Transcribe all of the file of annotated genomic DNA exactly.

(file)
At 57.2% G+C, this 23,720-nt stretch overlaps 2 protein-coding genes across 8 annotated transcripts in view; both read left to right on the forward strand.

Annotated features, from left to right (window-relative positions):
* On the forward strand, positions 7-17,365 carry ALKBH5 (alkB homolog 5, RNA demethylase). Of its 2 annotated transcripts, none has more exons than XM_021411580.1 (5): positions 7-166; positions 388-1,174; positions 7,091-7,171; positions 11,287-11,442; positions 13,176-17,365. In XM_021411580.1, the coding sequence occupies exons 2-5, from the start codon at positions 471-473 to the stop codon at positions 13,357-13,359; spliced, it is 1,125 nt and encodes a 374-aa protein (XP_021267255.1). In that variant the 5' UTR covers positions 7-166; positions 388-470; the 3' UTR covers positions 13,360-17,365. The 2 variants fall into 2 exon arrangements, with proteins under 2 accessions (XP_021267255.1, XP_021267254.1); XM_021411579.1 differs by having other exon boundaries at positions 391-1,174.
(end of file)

At 57.2% G+C, this 23,720-nt stretch overlaps 2 protein-coding genes across 8 annotated transcripts in view; both read left to right on the forward strand.

Annotated features, from left to right (window-relative positions):
* On the forward strand, positions 7-17,365 carry ALKBH5 (alkB homolog 5, RNA demethylase). Of its 2 annotated transcripts, none has more exons than XM_021411580.1 (5): positions 7-166; positions 388-1,174; positions 7,091-7,171; positions 11,287-11,442; positions 13,176-17,365. In XM_021411580.1, the coding sequence occupies exons 2-5, from the start codon at positions 471-473 to the stop codon at positions 13,357-13,359; spliced, it is 1,125 nt and encodes a 374-aa protein (XP_021267255.1). In that variant the 5' UTR covers positions 7-166; positions 388-470; the 3' UTR covers positions 13,360-17,365. The 2 variants fall into 2 exon arrangements, with proteins under 2 accessions (XP_021267255.1, XP_021267254.1); XM_021411579.1 differs by having other exon boundaries at positions 391-1,174.